How to avoid this common fat and why you must…
This is the type of fat doctors aren’t warning you about
And why aren’t they?
Because doctors don’t know about it… They aren’t taught this in school…
Big Pharma hopes and prays that you never find out about this deadly type of fat…
Because if you did, you’d never trust your doctor or the medical establishment ever again.
This fat is the true cause of cancer and virtually all heart disease.
It causes type 2 diabetes.
And it attacks the Leydig cells that make testosterone, so men find their T-levels plummet.
It’s a terrible fat and nobody is warning men about it.
This Type of Fat Causes Cancer, New Study Finds
What oil do you cook with?
Linoleate-rich seed oils, such as those from the soybean and canola plants, can powerfully contribute to cancer.
And products labeled generically as “vegetable oil” are always very high in omega−6 fatty acids – the only carcinogenic fatty acids, and certainly the most important to avoid.
The short-chained saturated fatty acids – such as in coconut oil and butter – are metabolized very quickly, similar to glucose.
And saturated fatty acids are also totally free of hormonal effects.
Besides the hormonal omega−6 fatty acids, another fatty acid has specific and powerful effects on the body.
This oleic acid derivative apparently acts selectively on serotonin receptors – and only the oleic derivative can do this.
As first reported in 1995:
After analyzing the cerebrospinal fluid of sleep-deprived cats, these researchers discovered a new “lipid hormone.”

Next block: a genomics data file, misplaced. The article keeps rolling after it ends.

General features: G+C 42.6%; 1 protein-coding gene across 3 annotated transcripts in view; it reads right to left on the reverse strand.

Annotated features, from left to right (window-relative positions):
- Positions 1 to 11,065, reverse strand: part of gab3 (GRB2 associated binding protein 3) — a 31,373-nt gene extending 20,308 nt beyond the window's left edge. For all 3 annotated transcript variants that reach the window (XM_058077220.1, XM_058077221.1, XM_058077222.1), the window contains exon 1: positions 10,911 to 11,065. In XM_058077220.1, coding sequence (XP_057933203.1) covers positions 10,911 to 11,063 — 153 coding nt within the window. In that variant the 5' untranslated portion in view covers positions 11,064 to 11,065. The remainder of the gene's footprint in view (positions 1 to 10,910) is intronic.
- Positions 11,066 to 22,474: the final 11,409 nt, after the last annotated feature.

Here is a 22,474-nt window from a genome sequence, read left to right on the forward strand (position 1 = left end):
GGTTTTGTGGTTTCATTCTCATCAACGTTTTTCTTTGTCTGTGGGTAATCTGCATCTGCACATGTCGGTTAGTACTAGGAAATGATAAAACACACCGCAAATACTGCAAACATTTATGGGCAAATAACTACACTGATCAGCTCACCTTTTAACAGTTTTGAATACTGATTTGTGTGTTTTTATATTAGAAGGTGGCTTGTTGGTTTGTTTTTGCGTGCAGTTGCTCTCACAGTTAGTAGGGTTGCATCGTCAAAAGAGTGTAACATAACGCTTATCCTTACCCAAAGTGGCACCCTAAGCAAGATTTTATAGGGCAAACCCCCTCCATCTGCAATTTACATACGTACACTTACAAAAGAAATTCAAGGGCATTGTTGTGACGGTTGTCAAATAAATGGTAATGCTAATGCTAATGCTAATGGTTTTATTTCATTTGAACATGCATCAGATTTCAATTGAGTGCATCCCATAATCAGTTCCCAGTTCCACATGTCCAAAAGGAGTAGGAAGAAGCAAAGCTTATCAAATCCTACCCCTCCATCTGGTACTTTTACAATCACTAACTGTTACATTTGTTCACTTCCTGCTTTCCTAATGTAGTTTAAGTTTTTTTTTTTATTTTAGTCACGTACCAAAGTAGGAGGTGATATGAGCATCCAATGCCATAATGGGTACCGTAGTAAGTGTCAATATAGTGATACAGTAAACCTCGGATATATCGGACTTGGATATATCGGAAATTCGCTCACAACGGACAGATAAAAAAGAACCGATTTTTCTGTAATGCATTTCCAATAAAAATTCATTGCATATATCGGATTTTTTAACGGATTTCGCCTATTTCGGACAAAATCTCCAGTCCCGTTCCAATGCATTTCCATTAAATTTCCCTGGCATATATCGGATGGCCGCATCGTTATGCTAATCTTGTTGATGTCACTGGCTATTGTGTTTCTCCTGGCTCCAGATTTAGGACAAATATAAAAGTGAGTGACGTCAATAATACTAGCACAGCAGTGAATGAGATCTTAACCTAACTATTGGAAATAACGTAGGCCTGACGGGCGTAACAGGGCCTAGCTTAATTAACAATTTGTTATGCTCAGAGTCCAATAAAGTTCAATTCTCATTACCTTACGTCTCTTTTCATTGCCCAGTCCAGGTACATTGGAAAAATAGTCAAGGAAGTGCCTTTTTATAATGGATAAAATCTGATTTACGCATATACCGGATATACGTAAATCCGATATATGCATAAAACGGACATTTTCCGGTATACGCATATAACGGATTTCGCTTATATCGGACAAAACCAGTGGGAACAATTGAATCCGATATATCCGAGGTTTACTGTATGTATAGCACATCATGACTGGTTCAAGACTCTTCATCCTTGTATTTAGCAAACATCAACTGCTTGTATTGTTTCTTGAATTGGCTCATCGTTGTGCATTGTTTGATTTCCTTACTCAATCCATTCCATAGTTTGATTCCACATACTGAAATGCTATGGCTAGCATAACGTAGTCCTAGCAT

They found higher levels of what was essentially oleic acid…
But with very subtle differences – the carboxyl group was modified slightly, which made it an amide group instead:
Although effective only in this slightly modified form, dietary oleic acid is still the main precursor for this molecule… And our brain enzymes perform this modification quickly.
After researchers injected lab rats with this oleic acid derivative (oleamide), the rats fell asleep.
This was remarkable on two counts…
- The low dose required to accomplish this
- The absence of the negative results they found with all the other fatty acid amides
So it’s specific and it’s powerful – and olive oil contains its precursor in high concentrations.
And just one year later, a team of Chilean researchers took this research one step further:
They used egg cells (because of their relatively large size) – and injected them with DNA for neurotransmitter receptors.
In this way, they could make the cell express whatever type of receptor they wanted…
And they tested the ones involved in sleep.
They used serotonin receptors because serotonin promotes sleep at times.
Tryptophan, serotonin’s direct precursor, is even commonly known for this (Thanksgiving Dinner…turkey is high in tryptophan).
They found that oleamide powerfully increases the effects of serotonin on cells.
It did this through a serotonin receptor: the 5-HT₂ receptor:
And they only needed very low concentrations of oleamide to do this – very similar to what’s in the human brain.
This oleic acid derivative potentiated serotonin’s response by increasing the magnitude of the cell current it produces.
This is reliable, and the same phenomenon had also been observed by measuring cAMP (cyclic adenosine monophosphate) and IP₃ (inositol trisphosphate) release.
(Our cells use both cAMP and IP₃ for communication.)
“The maximal increase of the 5-HT response was observed with 100 nM oleamide and amounted to a 5- to 6-fold increase…”
They also demonstrated the high specificity shown by earlier researchers…
They tried almost every other oleic acid derivative, including trans-oleic acid, and none of them had any effect.
And besides showing the uniqueness of oleamide in particular – among the fatty acid amides – they showed that it was completely unique to serotonin’s receptors:
A few other fatty acid amides also worked, but only slightly – none had anywhere near the potency of oleic acids.
But, surprisingly, one of them turned out to be a “serotonin attenuator” – or an antagonist of serotonin’s effect…
This was octadecanamide, the amide derivative of stearic acid.